The peat-fired power station in Shannonbridge will be closed down
THE report from the Just Transition commissioner on the impact of the Bord na Mona and ESB wind-down is expected to be considered by the Government soon.
Offaly County Council was told on Monday that Kieran Mulvey's report has been completed and was expected to go to the cabinet last Friday week.
Anna Marie Delaney, chief executive with the council, said its consideration had been postponed, apparently because of the discussions on the Leaving Certificate.
Ms Delaney assured councillors she would revert to them as soon as she has the report.
Cllr Danny Owens called on Climate Action Minister Richard Bruton to publish the report and he said Bord na Mona also needed to publish their plan for bog rehabilitation.
Cllr Owens said it was the communities affected by the wind-down of Bord na Mona and the ESB he was most concerned about and he paraphrased a line from the Just Transition mission statement, “nobody will be left behind”.
The Fianna Fail councillor said he expected the “big money” to come from the European Union's Coal and Peat Transition Fund and stressed that there must be close cooperation between the communities and Bord na Mona on issues including bog rewetting, greenways and blueways.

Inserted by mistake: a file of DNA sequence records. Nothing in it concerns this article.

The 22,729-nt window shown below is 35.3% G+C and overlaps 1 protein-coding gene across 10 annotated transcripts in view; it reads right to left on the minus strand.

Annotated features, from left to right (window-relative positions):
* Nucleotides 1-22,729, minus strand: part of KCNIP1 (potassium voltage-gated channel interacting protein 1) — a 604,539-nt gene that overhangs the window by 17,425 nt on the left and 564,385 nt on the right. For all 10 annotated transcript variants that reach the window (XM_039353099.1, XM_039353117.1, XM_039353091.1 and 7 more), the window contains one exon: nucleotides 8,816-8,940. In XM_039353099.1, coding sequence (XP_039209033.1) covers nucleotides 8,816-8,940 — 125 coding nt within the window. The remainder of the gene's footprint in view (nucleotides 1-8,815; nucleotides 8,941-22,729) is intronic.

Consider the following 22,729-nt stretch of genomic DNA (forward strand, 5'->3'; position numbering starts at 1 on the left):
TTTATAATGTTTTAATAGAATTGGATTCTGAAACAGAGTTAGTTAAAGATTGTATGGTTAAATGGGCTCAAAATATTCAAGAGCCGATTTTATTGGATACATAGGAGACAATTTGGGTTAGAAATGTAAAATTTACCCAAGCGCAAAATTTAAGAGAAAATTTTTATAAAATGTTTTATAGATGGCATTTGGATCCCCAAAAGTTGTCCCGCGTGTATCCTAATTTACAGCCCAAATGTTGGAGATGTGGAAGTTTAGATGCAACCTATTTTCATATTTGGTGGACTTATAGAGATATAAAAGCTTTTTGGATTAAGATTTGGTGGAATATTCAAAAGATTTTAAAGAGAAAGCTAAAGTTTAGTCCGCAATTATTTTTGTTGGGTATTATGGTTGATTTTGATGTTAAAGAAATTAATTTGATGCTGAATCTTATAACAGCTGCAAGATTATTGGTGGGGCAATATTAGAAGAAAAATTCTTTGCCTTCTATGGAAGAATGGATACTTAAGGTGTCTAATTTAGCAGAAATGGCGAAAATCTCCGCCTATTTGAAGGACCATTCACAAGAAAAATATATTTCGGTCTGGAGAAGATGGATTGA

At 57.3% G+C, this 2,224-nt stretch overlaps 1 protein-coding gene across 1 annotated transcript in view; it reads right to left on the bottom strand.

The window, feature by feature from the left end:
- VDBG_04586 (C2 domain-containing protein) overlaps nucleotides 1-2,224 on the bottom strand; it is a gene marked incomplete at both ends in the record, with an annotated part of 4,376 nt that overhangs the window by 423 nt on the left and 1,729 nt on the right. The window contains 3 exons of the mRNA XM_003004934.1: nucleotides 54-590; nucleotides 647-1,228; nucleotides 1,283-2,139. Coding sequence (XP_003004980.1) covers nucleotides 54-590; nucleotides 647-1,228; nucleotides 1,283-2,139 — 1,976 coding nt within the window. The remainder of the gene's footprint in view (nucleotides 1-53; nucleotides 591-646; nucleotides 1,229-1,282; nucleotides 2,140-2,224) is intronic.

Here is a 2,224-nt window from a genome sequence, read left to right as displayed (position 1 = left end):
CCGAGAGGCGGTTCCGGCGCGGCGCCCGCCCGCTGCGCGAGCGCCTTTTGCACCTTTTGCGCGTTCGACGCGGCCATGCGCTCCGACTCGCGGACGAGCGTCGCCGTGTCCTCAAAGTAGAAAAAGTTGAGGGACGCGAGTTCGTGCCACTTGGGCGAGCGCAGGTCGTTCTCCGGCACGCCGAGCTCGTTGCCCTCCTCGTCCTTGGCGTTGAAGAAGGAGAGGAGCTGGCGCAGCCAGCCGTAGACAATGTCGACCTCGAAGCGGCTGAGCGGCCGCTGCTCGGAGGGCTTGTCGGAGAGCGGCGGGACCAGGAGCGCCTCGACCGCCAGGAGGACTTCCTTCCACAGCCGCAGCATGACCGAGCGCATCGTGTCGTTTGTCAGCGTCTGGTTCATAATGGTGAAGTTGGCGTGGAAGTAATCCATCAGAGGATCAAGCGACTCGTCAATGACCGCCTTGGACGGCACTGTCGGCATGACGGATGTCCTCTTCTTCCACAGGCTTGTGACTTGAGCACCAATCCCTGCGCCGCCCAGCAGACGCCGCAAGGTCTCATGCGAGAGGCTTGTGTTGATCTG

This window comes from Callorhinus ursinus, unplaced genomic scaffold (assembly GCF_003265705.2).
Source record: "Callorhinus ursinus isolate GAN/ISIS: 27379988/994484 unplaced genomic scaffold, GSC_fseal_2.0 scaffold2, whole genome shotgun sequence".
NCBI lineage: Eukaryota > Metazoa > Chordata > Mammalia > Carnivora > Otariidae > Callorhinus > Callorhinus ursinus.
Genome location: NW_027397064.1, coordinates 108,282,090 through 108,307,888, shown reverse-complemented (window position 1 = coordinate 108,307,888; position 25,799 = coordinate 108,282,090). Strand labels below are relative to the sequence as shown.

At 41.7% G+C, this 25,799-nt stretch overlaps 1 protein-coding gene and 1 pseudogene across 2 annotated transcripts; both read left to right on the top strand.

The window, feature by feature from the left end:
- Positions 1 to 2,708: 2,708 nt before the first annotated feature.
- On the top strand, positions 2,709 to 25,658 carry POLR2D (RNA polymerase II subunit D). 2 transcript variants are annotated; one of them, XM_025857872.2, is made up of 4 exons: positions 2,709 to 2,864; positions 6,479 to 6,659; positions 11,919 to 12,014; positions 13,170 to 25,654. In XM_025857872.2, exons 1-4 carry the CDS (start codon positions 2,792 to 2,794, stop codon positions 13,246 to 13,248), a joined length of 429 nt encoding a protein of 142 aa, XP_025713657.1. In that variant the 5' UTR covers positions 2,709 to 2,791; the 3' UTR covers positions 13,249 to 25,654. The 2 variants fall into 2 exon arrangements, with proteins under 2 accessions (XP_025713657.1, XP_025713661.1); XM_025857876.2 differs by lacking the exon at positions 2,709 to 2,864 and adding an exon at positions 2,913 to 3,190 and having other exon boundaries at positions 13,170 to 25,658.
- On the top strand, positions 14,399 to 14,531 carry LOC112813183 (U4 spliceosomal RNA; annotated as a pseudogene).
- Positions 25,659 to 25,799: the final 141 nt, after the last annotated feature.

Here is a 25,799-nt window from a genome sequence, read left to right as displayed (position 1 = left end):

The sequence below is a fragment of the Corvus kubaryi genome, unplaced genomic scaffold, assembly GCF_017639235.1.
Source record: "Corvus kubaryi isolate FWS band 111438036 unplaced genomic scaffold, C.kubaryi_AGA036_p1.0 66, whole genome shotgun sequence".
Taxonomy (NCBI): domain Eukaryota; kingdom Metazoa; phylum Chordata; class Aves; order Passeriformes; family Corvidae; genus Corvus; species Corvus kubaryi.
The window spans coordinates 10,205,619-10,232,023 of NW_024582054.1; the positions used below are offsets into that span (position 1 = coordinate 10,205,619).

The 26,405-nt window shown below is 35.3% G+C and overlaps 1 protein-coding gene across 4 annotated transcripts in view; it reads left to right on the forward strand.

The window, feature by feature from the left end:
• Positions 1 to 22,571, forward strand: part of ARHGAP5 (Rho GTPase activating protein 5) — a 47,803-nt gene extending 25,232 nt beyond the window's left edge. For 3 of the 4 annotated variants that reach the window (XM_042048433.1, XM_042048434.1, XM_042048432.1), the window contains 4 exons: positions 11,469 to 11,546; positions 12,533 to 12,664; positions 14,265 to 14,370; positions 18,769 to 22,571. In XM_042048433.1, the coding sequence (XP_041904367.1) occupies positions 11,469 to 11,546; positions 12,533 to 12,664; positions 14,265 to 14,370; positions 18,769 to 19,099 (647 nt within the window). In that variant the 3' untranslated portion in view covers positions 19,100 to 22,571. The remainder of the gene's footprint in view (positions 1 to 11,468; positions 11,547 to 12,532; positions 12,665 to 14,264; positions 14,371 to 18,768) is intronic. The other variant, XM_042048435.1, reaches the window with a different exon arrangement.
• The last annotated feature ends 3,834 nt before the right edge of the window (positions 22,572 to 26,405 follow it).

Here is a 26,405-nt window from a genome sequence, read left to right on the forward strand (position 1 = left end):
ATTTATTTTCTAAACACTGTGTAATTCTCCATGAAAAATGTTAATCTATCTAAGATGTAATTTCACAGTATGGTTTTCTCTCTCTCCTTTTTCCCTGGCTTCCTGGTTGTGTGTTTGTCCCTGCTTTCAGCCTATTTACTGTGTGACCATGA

The people in Kilcormac, Lough Boora, Ferbane, Shannonbridge and Shannon Harbour will “know best” what is needed and he highlighted the upgrading of the roads as another big issue.
“Bord na Mona have used the roads and did their work and contributed over the years... will Bord na Mona be making a contribution to the County Council to do the work?” he asked.
Another issue facing the council in the future when the bogs are rehabilitated is fire risk because the council will have to put out bog fires, as had already happened.
“It's important that Bord na Mona not walk away from their responsibilities and ensure that the bogs are left in the best possible condition for future generations,” said Cllr Owens.
Cllr John Leahy said the council needed to see “in black and white” what the plans for Offaly are and how much compensation there would be.
The Independent councillor mentioned the jobs promised from bog rewetting as one issue, asking would they be workers being redeployed or would the positions be advertised.
He said Fine Gael had promised before the election that the public service obligation levy (which Bord na Mona say will fund rehabilitation) would be “delivered on by Europe”.
“Fine Gael have to come up to the mark,” he stated.
Cllr John Clendennen said there was a responsibility on Offaly County Council to examine what it can do to stimulate investment.
He cited the example of South Dublin County Council which had agreed the sale of 48 acres of land for €26m to a company which plans a €125m investment and 1,000 jobs.
The Fine Gael councillor reminded his colleagues that the Government's Midlands Regional Action Plan for Jobs highlighted film production as a potential area of opportunity in Offaly.
He said the council should look at Offaly's infrastructure across roads, water, communications and skilled labour.
“Then we could be potentially looking at a film studio investment,” he said.
Cllr Clendennen previously proposed that Shannonbridge power station could be used as a film production centre when it is vacated by the ESB.
The meeting was also told by Ms Delaney that the European Union will be hosting three webinars on the Coal Platform for Regions in Transition with the first scheduled for May 26.